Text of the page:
DISTURBED’S DAVID DRAIMAN:  The darkness keeps creeping in once in a while. (photo credit: ALON LEVIN)
DISTURBED’S DAVID DRAIMAN: The darkness keeps creeping in once in a while.
(photo credit: ALON LEVIN)

Disturbed descends on Israel once again


Its shows may not sell out as lightning-fast as those of Bruno Mars and may not be as packed as Guns N’ Roses in Hayarkon Park, but American hard rock veteran band Disturbed has a secret weapon when it returns for a sold-out show on June 28 at Expo Tel Aviv: singer David Draiman’s passion for Israel.

In the midst of an international “Take Back Your Life” tour in support of the band’s new album, Divisive, which started off in the US before heading to the festival circuit in Europe, the 50-year-old outspoken front man sees next week’s arrival as a sort of homecoming.

“I’m looking forward to feeling the intensity of the Israeli audience again, and looking forward to seeing family and friends,” Draiman told The Jerusalem Post last week from the road in Europe. He was referring to the dozens of relatives in Israel, including his parents and a brother, and a backstage guest list that looks like a gathering of wedding invitees.

The family aspect isn’t the only thing that attracts Draiman to Israel. When Disturbed last performed for 10,000 fans at Rishon Lezion’s Live Park in 2019, Draiman spoke to the audience in Hebrew, donned a T-shirt with an IDF insignia and sang “Hatikvah,” proclaiming, “This is for all the IDF soldiers.”

“There’s no doubt that Israeli audiences have a different level of intensity because they’re not as blessed with as many performances as the rest of the world,” said Draiman. “Generally, when you leave the United States for Europe or South America, the energy level of the crowd goes up a bit, but especially in Israel because when shows do happen, they’re literally celebrating that the performance actually took place and nothing happened to stop it.”

 DISTURBED, WITH David Draiman (third from left) (credit: CAA LONDON)
DISTURBED, WITH David Draiman (third from left) (credit: CAA LONDON)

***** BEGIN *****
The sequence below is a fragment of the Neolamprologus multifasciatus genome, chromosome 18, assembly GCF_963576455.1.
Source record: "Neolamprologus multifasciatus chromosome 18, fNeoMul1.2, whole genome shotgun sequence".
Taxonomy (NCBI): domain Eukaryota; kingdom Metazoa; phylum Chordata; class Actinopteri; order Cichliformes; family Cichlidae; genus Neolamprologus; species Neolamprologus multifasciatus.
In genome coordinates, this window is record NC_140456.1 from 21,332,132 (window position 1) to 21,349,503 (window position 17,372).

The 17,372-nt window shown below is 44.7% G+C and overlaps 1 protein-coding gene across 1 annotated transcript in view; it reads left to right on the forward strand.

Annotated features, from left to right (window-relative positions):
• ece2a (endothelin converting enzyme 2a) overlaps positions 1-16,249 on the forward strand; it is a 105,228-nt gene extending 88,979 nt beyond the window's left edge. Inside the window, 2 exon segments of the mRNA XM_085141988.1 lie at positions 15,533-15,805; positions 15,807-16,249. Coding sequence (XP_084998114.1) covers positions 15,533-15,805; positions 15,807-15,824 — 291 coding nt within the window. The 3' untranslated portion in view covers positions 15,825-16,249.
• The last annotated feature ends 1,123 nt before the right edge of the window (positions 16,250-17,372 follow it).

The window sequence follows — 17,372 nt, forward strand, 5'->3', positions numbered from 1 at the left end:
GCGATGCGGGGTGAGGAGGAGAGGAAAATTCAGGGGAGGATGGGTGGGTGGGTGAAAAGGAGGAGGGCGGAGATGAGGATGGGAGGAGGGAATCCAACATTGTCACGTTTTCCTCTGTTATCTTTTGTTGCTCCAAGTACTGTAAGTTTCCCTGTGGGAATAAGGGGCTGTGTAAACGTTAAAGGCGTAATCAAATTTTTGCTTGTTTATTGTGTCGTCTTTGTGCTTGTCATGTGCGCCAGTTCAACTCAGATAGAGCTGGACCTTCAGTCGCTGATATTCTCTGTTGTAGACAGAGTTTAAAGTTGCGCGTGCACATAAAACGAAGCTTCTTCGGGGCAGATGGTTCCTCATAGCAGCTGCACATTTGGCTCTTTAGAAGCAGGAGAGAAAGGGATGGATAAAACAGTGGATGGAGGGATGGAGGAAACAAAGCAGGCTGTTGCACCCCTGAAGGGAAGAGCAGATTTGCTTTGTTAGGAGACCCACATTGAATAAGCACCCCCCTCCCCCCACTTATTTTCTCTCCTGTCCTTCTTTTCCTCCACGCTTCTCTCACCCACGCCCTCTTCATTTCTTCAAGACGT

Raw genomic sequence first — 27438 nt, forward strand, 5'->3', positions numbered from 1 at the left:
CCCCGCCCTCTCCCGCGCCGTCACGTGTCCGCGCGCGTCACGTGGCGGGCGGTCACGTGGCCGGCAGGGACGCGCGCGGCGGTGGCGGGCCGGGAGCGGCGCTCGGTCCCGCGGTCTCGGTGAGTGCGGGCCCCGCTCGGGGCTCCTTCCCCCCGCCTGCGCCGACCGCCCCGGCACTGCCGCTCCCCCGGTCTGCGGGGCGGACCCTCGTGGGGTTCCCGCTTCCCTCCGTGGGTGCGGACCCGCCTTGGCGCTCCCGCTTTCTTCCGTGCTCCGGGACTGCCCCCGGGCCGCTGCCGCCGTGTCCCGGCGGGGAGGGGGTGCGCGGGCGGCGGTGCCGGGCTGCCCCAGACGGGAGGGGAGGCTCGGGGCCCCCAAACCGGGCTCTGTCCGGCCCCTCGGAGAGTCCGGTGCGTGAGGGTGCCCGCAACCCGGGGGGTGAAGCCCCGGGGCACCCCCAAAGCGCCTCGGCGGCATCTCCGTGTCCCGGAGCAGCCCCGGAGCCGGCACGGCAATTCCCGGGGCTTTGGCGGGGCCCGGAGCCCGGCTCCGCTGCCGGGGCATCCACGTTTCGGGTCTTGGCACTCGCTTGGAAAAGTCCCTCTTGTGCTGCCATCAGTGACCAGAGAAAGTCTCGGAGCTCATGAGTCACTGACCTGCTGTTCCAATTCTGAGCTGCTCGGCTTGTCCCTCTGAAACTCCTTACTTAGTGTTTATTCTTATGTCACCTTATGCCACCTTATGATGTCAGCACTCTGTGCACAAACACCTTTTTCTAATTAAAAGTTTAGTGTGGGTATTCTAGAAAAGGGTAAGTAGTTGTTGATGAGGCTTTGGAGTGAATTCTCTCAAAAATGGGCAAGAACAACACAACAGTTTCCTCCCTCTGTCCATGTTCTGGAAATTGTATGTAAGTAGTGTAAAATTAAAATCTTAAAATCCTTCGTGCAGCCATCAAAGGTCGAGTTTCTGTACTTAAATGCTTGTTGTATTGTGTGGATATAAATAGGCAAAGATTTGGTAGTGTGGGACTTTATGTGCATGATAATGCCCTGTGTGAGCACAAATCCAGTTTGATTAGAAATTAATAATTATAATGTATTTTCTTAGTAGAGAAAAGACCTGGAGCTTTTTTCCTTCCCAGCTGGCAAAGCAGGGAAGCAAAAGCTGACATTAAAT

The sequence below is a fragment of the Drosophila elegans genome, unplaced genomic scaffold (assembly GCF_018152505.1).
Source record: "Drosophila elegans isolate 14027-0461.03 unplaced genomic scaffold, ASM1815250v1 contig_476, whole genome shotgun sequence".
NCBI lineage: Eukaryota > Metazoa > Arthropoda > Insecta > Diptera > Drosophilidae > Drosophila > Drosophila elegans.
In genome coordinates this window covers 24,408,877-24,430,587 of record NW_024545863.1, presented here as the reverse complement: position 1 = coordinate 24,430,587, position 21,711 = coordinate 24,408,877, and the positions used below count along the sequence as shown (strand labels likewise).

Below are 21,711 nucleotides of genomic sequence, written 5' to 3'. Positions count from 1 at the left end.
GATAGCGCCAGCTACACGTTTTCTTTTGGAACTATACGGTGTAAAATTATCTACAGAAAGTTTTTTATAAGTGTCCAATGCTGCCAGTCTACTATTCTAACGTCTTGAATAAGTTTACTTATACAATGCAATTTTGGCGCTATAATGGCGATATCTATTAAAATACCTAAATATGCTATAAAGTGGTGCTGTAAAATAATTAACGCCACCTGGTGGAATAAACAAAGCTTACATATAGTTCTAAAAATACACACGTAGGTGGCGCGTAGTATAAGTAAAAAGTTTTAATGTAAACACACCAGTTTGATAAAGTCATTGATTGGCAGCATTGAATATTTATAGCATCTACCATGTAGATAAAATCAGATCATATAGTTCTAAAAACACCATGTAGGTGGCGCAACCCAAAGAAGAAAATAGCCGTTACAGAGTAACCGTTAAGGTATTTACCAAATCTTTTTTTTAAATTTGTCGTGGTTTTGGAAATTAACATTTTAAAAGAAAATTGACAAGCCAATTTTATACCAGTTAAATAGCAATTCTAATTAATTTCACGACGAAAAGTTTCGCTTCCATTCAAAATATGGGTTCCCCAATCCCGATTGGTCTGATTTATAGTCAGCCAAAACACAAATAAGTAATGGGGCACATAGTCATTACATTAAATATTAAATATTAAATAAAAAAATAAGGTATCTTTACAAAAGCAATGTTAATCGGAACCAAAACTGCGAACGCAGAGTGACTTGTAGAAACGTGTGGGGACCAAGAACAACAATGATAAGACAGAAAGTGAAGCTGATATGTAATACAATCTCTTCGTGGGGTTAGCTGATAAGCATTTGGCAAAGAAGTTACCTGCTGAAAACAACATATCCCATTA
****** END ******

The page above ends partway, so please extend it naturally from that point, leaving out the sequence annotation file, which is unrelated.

A militant anti-BDS proponent with a highly visible and outspoken social media presence, Draiman said that he doesn’t understand why Israel is treated differently than any other concert destination on the itinerary of other touring artists.

“I don’t think there’s ever going to be a time to visit Israel and absolutely nothing is happening. But you can say the same of Chicago, New York or any major US or European city. Look at Paris! There’s potential danger everywhere. If three years ago you would have told me there would be a problem in performing in Kyiv, I would have said you were crazy,” said Draiman.

“But I don’t think you can deprive people of the means to bring them to true escape and salvation in a way that nothing else can, simply because they live in a bad neighborhood.”

For Draiman, the tour is part of his own road to salvation. The “Take Back Your Life” moniker refers to setbacks that have plagued band members and Draiman over the last year, including a divorce from his longtime wife.

“It’s been an upheaval – divorce is not an easy thing to handle. It affects everything, not just my work,” he said in an earlier interview with the Post. “It’s been a rough start to the year, so it’s nice to be able to have something positive to focus on and try and get re-centered. But the darkness keeps creeping in once in a while.”

That includes a recent operation to remove a nonmalignant tumor from his forearm and voice issues that forced the cancellation of two stop on the European tour last week. Draiman has been resting his voice on doctor’s orders and wrote: “[I’m] doing my best. Should be ok I hope.”

Disturbed: Going from metal to mainstream success

SEEING THE vulnerability in the potentially menacing, black-wearing, bald-pated vocalist who can prompt thousands of fans to go wild with the pumping of a fist, is a clue to Disturbed’s appeal, described by Draiman as 90% heavy and 10% kind, loving goodness.

Along with his bandmates, guitarist/keyboardist Dan Donegan, bassist John Moyer and drummer Mike Wengren, they’ve sold millions of albums since their 2000 debut, and in 2015 they cracked the mainstream with a passionate rendition of Simon and Garfunkel’s “The Sound of Silence” that shattered the heavy metal stereotype the band had fostered.

Hard rock site Metal Hammer called them one of the most commercially successful metal acts of all time, citing their streak of five albums debuting at No. 1 on the Billboard 200 as a feat equaled only by Metallica and the Dave Matthews Band.

The site’s review of Divisive said there were no surprises in the band’s well-developed amalgam of mainstream metal.

“Since the late ’90s, Disturbed has mastered the ability to craft muscular, radio-friendly anthems that have varied relatively little over the years. Long embracing the idea that what isn’t broken isn’t in need of repair, Divisive puts this principle into practice,” their review said.

“Thank god, we’re still able to write some great hooks that create catchy songs that stick in people’s heads,” said Draiman with a laugh.

“I’m very happy with how well it’s been received, and the band feels great coming out of the gate. That energy and exuberance we had while making the record is definitely going to translate into how people hear it. And I can’t wait to be able to unleash the songs in the way they deserve to be presented: in a live setting.”

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